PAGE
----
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A market downturn hasn’t made activist investing any easier. Here’s why.

Hey there. Dan DeFrancesco checking in from a NYC that just keeps getting colder. 

The House Financial Services committee’s hearing on the blowup of crypto exchange FTX was Tuesday, but it just wasn’t the same without the guest of honor — FTX founder Sam Bankman-Fried — who was arrested Monday in the Bahamas. 

Still, that’s not to say we didn’t learn anything at the hearing. FTX’s new CEO said it could take months to track down the company’s assets, adding that the crypto exchange used QuickBooks, (probably not the type of promotion the accounting tool was looking for). 

And the fun isn’t over yet! The Senate’s Committee on Banking, Housing, and Urban Affairs holds its hearing today, which will include FTX backer and Shark Tank judge Kevin O’Leary and actor-turned-crypto-author Ben McKenzie.  

In the meantime we’ve got stories on 71 VCs that are poised to make some noise in 2023, how one financial firm is axing holiday bonuses altogether, and a step-by-step plan for how to know when it’s time to go all-in on your side gig

But first, I think it’s time for a change. 

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carl icahnCarl Icahn

REUTERS/Jeff Zelevansky

1. Activist investing ain’t easy.  

You’d think most companies’ shareholders would be open to change to boost sagging stock prices. 

But even with a market downturn, activist investors’ campaigns haven’t been the cakewalk some might expect.

Insider’s Daniel Geiger, Rebecca Ungarino, and Casey Sullivan spoke to industry insiders — including famed activist investor Carl Icahn — about why the current landscape isn’t as accepting as some might think to activist campaigns.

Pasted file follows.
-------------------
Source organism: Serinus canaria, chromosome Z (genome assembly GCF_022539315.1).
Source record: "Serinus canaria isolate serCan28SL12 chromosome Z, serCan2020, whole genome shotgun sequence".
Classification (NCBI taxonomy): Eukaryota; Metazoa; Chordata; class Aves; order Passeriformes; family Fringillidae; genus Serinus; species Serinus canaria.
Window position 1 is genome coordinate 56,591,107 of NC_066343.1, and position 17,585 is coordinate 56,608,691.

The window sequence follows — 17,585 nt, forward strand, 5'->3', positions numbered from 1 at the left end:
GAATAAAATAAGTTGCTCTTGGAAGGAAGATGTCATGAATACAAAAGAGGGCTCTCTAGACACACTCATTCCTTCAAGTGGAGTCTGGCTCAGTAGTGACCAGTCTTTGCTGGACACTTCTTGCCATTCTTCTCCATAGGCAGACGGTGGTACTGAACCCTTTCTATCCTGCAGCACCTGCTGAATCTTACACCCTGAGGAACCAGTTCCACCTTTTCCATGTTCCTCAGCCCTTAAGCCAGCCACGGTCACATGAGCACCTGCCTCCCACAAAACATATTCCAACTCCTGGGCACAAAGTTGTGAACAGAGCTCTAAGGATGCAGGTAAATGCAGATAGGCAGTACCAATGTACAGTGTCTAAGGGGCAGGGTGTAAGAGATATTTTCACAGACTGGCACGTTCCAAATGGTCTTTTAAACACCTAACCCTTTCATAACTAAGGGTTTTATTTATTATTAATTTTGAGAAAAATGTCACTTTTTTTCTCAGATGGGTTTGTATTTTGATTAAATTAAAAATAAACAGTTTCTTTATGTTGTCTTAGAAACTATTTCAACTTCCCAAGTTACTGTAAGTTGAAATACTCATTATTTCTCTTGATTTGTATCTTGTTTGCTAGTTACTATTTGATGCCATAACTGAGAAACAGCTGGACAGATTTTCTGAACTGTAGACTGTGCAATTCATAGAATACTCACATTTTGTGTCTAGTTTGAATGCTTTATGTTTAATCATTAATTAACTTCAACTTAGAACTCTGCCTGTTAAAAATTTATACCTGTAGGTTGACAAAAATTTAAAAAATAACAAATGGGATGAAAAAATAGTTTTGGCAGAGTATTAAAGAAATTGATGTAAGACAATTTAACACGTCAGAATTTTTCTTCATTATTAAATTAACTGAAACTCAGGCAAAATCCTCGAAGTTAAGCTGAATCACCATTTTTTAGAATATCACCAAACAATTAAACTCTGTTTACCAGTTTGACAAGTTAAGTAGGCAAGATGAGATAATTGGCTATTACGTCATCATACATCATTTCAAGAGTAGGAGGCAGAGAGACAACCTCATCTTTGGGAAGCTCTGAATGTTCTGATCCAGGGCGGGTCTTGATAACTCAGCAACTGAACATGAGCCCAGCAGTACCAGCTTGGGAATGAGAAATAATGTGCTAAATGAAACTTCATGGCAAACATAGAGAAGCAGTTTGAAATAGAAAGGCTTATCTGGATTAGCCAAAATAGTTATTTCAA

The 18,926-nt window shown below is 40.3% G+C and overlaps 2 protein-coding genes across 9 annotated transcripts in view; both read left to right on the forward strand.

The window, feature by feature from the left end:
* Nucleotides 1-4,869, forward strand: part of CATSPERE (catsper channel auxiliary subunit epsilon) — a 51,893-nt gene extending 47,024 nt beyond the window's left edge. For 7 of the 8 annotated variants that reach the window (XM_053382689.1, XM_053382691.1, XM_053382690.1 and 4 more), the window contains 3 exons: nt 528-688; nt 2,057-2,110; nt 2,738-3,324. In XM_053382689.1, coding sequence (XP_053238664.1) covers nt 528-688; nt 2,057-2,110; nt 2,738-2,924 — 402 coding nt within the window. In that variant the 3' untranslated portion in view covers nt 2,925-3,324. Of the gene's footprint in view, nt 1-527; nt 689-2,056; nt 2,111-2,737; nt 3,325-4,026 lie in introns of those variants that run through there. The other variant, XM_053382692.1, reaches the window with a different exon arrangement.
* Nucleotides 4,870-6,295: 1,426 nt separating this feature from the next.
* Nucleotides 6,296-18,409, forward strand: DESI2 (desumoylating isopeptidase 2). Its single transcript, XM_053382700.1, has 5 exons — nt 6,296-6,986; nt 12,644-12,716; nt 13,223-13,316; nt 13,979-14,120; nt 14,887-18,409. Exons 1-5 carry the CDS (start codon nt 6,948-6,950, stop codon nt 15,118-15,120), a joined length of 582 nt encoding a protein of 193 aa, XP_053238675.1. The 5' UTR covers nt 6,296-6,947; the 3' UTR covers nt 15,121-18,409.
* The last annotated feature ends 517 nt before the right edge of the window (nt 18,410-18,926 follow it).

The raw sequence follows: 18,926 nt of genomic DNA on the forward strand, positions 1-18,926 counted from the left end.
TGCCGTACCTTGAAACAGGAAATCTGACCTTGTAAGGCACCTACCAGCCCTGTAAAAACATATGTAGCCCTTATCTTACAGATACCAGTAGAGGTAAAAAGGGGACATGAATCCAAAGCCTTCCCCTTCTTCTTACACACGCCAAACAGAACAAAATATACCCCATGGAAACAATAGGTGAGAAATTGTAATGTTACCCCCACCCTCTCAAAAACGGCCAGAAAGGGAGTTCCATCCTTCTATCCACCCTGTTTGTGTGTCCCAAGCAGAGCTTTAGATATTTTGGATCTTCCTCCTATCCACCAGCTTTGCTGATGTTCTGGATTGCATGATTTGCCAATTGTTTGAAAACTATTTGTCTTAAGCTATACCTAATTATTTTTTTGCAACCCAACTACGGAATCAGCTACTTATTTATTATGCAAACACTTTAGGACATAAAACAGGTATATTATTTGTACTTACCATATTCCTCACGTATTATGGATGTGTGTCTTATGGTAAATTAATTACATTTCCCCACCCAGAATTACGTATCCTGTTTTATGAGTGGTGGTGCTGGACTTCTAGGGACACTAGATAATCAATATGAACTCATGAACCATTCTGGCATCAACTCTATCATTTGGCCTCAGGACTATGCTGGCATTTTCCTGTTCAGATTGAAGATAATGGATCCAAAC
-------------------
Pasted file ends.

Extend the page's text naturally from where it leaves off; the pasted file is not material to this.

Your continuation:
One issue activists face might seem obvious — the M&A market, a common lever campaigns rely on, is basically dormant — but there are plenty of other factors at play, which are covered in the story. 

But when the going gets tough, the tough get going, and a difficult market environment doesn’t mean we’ll see the number of campaigns decrease. In fact, some insiders expect 2023 to be another big year for activists.

Click here to read more about why top activist investors like Carl Icahn say this line of work is riskier than ever. 

In other news:

Ritika Pai VCRitika Pai is an investor at ICONIQ and one of our VC rising stars.

Ritika Pai

2. VCs to watch in 2023. We asked readers, industry insiders, and last year’s rising stars to identify the top up-and-coming venture investors. Here’s our list of 71 rising-star VCs

3. Ken Griffin vs the IRS. The billionaire founder of hedge fund Citadel is suing the IRS and Treasury Department after his tax records were obtained and published by news website ProPublica, The Wall Street Journal reports. Click here for more on the suit.  

4. JPMorgan partners with a fintech helping companies manage cash. Trovata, whose clientele includes Square, Etsy, and Krispy Kreme, will work with the bank’s asset management division to help companies get higher yields on their idle cash. More on the deal here

5. EY employees are getting coal this year. As per the FT, the Big 4 accounting firm will not be offering holiday bonuses to its US staff this year. Here’s why

6. Laid-off tech workers might not be unemployed for long. A new report shows job postings for tech-focused roles are on the rise. Read more on why tech workers can rest easy

7. Those private-market valuations are about to have a real-world realization. The end of the year means VC firms will have their portfolios audited, which will lead to tough discussions about the value of some startups. More on the looming so-called “audit cliff.”

8. How to go all-in on that side hustle. Here’s a five-step plan to help you decide when that side gig you have should be the only gig you have. What are you waiting for?

9. Elliott Management doubles down on Nielsen deal. The activist hedge fund purchased the debt it needed to takeover the television ratings company, the FT reports. Here’s why

10. The guy who filmed the NYC’s famous “Pizza Rat” is still making money off the viral video. Matt Little explained how the seven-year-old video could eventually help him buy a house. Why the “Pizza Rat” still lives on today

Edited by Kaja Whitehouse (tweet @kajawhitehouse) in New York and Hallam Bullock (tweet @hallam_bullock) in London. 


Read the original article on Business Insider